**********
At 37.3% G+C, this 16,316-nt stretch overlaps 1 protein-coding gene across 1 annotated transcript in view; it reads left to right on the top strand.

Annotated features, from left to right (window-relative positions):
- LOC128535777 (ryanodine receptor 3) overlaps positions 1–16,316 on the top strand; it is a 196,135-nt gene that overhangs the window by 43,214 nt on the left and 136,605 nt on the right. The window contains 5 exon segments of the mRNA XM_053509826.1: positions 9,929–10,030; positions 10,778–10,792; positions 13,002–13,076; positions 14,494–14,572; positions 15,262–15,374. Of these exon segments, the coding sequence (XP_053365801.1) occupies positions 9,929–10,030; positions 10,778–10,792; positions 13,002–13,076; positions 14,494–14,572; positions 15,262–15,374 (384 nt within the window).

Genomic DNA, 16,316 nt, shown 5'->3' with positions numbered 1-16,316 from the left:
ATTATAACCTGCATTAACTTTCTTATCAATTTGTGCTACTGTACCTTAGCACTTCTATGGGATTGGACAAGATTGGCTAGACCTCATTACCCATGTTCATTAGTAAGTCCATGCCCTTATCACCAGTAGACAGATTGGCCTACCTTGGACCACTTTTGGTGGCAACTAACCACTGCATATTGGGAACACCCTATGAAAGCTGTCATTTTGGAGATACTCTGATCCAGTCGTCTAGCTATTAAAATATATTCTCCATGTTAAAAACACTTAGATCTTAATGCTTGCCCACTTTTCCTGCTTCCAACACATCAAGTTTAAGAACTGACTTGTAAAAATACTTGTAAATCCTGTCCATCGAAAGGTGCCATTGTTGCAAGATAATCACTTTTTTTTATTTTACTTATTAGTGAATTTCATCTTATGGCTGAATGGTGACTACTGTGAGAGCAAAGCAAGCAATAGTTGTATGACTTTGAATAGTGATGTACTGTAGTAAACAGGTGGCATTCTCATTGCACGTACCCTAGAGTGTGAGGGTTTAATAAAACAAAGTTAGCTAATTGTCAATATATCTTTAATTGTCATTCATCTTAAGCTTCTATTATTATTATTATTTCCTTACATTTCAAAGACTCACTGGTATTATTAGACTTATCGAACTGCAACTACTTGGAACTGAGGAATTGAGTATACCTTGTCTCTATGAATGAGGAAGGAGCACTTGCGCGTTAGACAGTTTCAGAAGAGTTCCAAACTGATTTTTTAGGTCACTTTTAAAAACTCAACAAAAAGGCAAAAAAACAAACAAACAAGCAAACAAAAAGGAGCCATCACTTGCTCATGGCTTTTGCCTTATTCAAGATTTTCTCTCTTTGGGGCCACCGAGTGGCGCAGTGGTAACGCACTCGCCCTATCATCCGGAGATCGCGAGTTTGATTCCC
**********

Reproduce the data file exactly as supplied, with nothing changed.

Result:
At 37.3% G+C, this 16,316-nt stretch overlaps 1 protein-coding gene across 1 annotated transcript in view; it reads left to right on the top strand.

Annotated features, from left to right (window-relative positions):
- LOC128535777 (ryanodine receptor 3) overlaps positions 1–16,316 on the top strand; it is a 196,135-nt gene that overhangs the window by 43,214 nt on the left and 136,605 nt on the right. The window contains 5 exon segments of the mRNA XM_053509826.1: positions 9,929–10,030; positions 10,778–10,792; positions 13,002–13,076; positions 14,494–14,572; positions 15,262–15,374. Of these exon segments, the coding sequence (XP_053365801.1) occupies positions 9,929–10,030; positions 10,778–10,792; positions 13,002–13,076; positions 14,494–14,572; positions 15,262–15,374 (384 nt within the window).

Genomic DNA, 16,316 nt, shown 5'->3' with positions numbered 1-16,316 from the left:
ATTATAACCTGCATTAACTTTCTTATCAATTTGTGCTACTGTACCTTAGCACTTCTATGGGATTGGACAAGATTGGCTAGACCTCATTACCCATGTTCATTAGTAAGTCCATGCCCTTATCACCAGTAGACAGATTGGCCTACCTTGGACCACTTTTGGTGGCAACTAACCACTGCATATTGGGAACACCCTATGAAAGCTGTCATTTTGGAGATACTCTGATCCAGTCGTCTAGCTATTAAAATATATTCTCCATGTTAAAAACACTTAGATCTTAATGCTTGCCCACTTTTCCTGCTTCCAACACATCAAGTTTAAGAACTGACTTGTAAAAATACTTGTAAATCCTGTCCATCGAAAGGTGCCATTGTTGCAAGATAATCACTTTTTTTTATTTTACTTATTAGTGAATTTCATCTTATGGCTGAATGGTGACTACTGTGAGAGCAAAGCAAGCAATAGTTGTATGACTTTGAATAGTGATGTACTGTAGTAAACAGGTGGCATTCTCATTGCACGTACCCTAGAGTGTGAGGGTTTAATAAAACAAAGTTAGCTAATTGTCAATATATCTTTAATTGTCATTCATCTTAAGCTTCTATTATTATTATTATTTCCTTACATTTCAAAGACTCACTGGTATTATTAGACTTATCGAACTGCAACTACTTGGAACTGAGGAATTGAGTATACCTTGTCTCTATGAATGAGGAAGGAGCACTTGCGCGTTAGACAGTTTCAGAAGAGTTCCAAACTGATTTTTTAGGTCACTTTTAAAAACTCAACAAAAAGGCAAAAAAACAAACAAACAAGCAAACAAAAAGGAGCCATCACTTGCTCATGGCTTTTGCCTTATTCAAGATTTTCTCTCTTTGGGGCCACCGAGTGGCGCAGTGGTAACGCACTCGCCCTATCATCCGGAGATCGCGAGTTTGATTCCC